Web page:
Madison Area Technical College (copy)

Under the new proposed bills, technical colleges, like Madison College, will see increased funding and support.  

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Democratic legislators are introducing a package of bills that would secure additional funding for the University of Wisconsin System and the state’s technical colleges, as well as make college more affordable through tuition freezes and need-based financial aid grants.

In a press conference Wednesday morning, those who voiced support for the slate of seven bills included Rep. Katrina Shankland, D-Stevens Point, Rep. Kristina Shelton, D-Green Bay, Rep. Jodi Emerson, D-Eau Claire, and Sen. Jeff Smith, D-Brunswick. Several educators also spoke on behalf of the UW System, urging legislators to back the bills. 

Katrina Shankland

Rep. Katrina Shankland is part of a group of legislators seeking to expand higher education in Wisconsin. 

All of them emphasized the need to invest in the state’s postsecondary institutions. Shankland said the bills would ultimately help support Wisconsin’s workforce and further its economic development, while also ensuring college is financially feasible for all. The package calls for funding increases, tuition remissions, added financial aid and a program offering free tuition to in-state UW System students from low- to moderate-income households.  

“As a whole, this legislative package will make higher education more affordable and more accessible to students in every community in our state by ensuring that our public higher education institutions — both technical colleges and universities — receive the support they need and deserve,” Shankland said.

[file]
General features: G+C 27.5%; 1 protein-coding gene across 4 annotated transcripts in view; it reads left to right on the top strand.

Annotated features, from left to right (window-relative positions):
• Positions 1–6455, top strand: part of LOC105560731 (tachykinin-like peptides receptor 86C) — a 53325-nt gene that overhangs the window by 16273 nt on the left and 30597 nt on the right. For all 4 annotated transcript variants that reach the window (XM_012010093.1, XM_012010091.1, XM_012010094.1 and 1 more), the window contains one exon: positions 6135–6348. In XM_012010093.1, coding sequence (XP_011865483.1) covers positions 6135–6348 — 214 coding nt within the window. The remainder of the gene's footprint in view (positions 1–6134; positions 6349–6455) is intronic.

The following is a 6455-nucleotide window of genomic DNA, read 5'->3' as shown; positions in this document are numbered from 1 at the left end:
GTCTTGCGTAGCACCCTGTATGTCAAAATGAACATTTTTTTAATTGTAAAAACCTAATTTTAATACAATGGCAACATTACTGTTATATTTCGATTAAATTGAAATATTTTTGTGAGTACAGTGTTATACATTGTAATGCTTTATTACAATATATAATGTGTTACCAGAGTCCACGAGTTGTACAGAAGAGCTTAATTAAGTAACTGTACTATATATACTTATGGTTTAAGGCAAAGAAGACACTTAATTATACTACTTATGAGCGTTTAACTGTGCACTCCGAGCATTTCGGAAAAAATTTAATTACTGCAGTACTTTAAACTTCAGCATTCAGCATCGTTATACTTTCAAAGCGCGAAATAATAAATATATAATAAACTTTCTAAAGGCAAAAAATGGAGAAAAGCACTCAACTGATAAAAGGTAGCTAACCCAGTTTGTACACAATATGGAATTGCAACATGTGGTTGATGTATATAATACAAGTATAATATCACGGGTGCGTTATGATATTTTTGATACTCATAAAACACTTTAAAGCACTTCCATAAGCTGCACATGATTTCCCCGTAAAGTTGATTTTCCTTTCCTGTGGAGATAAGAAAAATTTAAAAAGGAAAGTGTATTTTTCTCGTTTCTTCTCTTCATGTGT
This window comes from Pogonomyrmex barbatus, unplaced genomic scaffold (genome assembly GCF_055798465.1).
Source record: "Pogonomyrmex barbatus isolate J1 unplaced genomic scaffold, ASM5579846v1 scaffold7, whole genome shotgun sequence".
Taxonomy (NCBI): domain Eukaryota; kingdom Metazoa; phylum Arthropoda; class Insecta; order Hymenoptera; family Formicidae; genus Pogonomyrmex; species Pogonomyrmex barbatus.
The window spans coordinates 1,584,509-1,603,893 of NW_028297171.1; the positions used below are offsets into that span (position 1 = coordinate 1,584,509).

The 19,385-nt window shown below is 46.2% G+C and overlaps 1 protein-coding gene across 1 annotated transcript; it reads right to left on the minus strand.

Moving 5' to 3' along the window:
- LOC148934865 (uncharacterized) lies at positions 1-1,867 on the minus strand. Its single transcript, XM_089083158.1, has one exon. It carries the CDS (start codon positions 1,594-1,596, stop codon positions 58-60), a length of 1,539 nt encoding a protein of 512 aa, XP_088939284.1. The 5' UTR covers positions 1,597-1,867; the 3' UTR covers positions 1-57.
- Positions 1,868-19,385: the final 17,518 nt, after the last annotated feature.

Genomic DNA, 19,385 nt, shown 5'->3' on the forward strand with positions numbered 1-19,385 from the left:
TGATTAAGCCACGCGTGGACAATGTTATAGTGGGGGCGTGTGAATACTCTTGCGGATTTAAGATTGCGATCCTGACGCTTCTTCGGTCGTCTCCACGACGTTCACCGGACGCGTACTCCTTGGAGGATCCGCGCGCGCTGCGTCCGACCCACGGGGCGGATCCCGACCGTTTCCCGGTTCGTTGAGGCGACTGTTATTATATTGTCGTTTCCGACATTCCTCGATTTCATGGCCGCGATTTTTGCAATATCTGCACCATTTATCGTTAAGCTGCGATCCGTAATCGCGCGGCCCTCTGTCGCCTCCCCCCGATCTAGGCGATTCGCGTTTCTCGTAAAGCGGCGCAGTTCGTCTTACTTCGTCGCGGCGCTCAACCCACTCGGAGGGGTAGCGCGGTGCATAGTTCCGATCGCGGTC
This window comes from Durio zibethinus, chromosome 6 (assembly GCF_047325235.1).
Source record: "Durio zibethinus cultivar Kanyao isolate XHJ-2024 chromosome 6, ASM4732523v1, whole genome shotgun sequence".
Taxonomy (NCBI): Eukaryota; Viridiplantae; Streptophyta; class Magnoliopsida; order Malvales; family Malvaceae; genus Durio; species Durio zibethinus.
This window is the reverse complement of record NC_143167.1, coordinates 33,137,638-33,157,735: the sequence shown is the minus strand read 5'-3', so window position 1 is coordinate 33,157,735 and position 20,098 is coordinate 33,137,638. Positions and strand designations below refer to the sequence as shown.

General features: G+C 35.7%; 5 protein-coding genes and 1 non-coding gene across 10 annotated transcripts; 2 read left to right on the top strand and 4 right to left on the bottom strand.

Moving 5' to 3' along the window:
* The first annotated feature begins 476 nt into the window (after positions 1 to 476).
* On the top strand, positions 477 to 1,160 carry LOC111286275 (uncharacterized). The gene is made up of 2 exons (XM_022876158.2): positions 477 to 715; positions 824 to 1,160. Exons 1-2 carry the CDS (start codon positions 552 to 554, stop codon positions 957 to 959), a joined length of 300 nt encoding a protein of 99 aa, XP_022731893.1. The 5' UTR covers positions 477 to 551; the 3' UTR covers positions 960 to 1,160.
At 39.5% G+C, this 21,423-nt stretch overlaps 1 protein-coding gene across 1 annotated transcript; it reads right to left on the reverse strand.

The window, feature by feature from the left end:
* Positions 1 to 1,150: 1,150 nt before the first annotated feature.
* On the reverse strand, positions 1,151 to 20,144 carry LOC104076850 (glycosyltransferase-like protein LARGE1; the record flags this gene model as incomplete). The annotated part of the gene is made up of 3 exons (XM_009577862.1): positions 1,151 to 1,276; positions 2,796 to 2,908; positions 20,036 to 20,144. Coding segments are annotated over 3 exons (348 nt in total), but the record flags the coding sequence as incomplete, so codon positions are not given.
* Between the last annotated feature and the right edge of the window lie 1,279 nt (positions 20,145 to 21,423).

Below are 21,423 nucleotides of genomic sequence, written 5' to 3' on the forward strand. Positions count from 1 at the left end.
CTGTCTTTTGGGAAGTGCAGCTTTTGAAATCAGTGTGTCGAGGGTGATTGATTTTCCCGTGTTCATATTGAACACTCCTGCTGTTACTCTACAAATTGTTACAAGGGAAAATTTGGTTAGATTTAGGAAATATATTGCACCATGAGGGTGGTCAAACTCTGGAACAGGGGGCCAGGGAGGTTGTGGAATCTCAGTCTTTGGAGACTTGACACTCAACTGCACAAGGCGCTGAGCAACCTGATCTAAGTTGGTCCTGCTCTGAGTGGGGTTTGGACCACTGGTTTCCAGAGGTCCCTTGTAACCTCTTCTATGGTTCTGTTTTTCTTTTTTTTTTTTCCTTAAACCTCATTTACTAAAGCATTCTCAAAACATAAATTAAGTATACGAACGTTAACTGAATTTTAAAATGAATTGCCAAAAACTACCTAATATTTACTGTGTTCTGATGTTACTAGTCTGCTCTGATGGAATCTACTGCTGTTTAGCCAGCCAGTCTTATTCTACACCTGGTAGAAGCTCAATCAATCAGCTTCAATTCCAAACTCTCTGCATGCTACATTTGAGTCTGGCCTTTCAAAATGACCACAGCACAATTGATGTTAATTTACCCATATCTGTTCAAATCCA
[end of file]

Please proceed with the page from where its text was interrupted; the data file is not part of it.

In an effort to encourage more Wisconsin residents to attend college, one bill would mimic the UW-Madison Bucky’s Tuition Promise, bringing it to all UW System institutions. Similar to its flagship university, the System initiative would provide free tuition to students from Wisconsin with household incomes of less than $60,000 a year.   

At UW-Madison, the number of freshmen using Bucky’s Tuition Promise has grown in popularity. Nearly 800 of this year’s 3,859 in-state freshmen are part of the program — a record high for the university, according to recently released enrollment data for the current semester. 

“It's imperative that we give every student a fair shot by passing the Wisconsin Tuition Promise,” said Jon Shelton, a professor at UW-Green Bay. “Students at UW-Madison get it. Why shouldn't the students who worked so hard in Green Bay and Stevens Point — and 10 other campuses in the System — get it, too?” 

Another bill would freeze tuition across the UW System by increasing funding at its 26 campuses. Under the proposed legislation, the System’s general program operations would receive $16.8 million more in 2021 and an additional $33.6 million the following year. State technical colleges and district boards would also receive $50 million. 

Shankland added that the increased funding would be taken from Wisconsin’s general purpose revenue, which comes from billions of dollars in state income and sales taxes.